Paul Macintyre
Headteacher, Myton School, Warwick

A way of life

I have lost count of the numerous times I have been asked, “Why did you get into teaching?” At dinner parties, school reunions and barbeques, the question is always almost accompanied by an incredulous look and swiftly followed by a smug reference to holidays! “I can tell you,” I always say, “it’s the only job I have ever done where I look forward to getting up and coming in, where it doesn’t really feel like a job but more of a way of life. Every single day is always different and challenges me, develops me and shapes me as a person. It is an honour to work with so many dedicated individuals as colleagues and refreshing to nurture groups of young people who are brutally honest and open. In short, it’s fun and engaging and every day flies past in a blur. It’s fantastic.”

Paul Kinder
Deputy Headteacher, Warlingham School, Surrey

Eyes wide open

I went into teaching late – I was over thirty – and having had experience of a wide range of jobs and of workplace environments (as well as having travelled extensively), I feel that I went into the profession with my eyes wide open.

One of the things that a lot of teachers (who go straight from university into the profession) don’t realise is that people in the private sector are simply not treated the way teachers are, that is – harangued, pressurised, threatened (via the ever-looming Ofsted inspection) and constantly put-upon, both during and out of school hours.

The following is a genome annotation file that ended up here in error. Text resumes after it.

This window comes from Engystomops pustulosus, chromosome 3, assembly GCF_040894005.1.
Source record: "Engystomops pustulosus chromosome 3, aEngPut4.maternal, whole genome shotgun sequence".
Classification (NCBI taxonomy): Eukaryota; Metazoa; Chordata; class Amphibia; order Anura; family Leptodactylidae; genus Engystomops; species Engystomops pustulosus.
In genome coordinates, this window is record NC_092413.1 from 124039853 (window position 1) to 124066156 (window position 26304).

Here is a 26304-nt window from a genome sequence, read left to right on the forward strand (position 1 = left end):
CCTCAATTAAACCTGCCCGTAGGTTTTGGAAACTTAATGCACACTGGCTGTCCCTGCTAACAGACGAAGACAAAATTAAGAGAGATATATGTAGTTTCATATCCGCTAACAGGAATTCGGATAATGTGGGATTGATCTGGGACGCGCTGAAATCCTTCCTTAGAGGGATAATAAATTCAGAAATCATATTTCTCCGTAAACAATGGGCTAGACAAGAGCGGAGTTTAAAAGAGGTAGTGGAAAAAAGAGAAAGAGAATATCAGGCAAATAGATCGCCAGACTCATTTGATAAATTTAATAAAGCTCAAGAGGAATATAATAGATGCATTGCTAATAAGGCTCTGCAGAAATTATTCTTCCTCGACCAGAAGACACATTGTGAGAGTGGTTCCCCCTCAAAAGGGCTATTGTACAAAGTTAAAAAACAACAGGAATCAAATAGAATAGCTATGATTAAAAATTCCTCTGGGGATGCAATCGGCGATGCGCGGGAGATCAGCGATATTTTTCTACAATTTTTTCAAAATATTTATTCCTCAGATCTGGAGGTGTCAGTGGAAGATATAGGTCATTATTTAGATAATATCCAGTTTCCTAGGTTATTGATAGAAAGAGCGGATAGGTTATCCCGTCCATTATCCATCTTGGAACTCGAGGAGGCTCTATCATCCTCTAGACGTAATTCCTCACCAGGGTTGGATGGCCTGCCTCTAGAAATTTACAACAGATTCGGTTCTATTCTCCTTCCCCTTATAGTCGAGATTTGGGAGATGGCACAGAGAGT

Fundamentally, successful businesses would never treat their staff with the contempt that this government does teachers. Let’s be honest, if the young people in our care were treated the way teachers are, then those responsible wouldn’t be working in education for very long! Years of constant curriculum change, Whitehall micro-management, systematic attacks on pay, conditions and pensions – and a stream of secretaries of states for education who fail to listen – or do what’s in the best interests of schools, children and their communities.

Has teaching lived up to my expectations? Well, to quote Dickens: ‘It was the best of times, it was the worst of times.’

Senior Teacher from the East Midlands (Name and details supplied)

Support and encouragement

I failed the 11+ exam in 1971. Since that infamous day, I have passed every single public exam I have ever taken. This includes eight O levels, three A levels, a BA (Hons) university degree, the PGCE, an MA in Education, the National Professional Qualification for Headship (NPQH) qualification and even the Ofsted inspector certification. The 11+ is the only public exam I have ever failed. Dammit, I even passed my driving test first time!

Why did I get into teaching? So I could play my part in serving in schools that have supported and encouraged children in their achievements. I can retire as a headteacher this summer with a clear conscience that that is exactly what I have done for more than 30 years – not labelling children as failures, as happened to me, aged 11, all those years ago.

Ben Warren
Headteacher Summerhill School, Dudley, West Midlands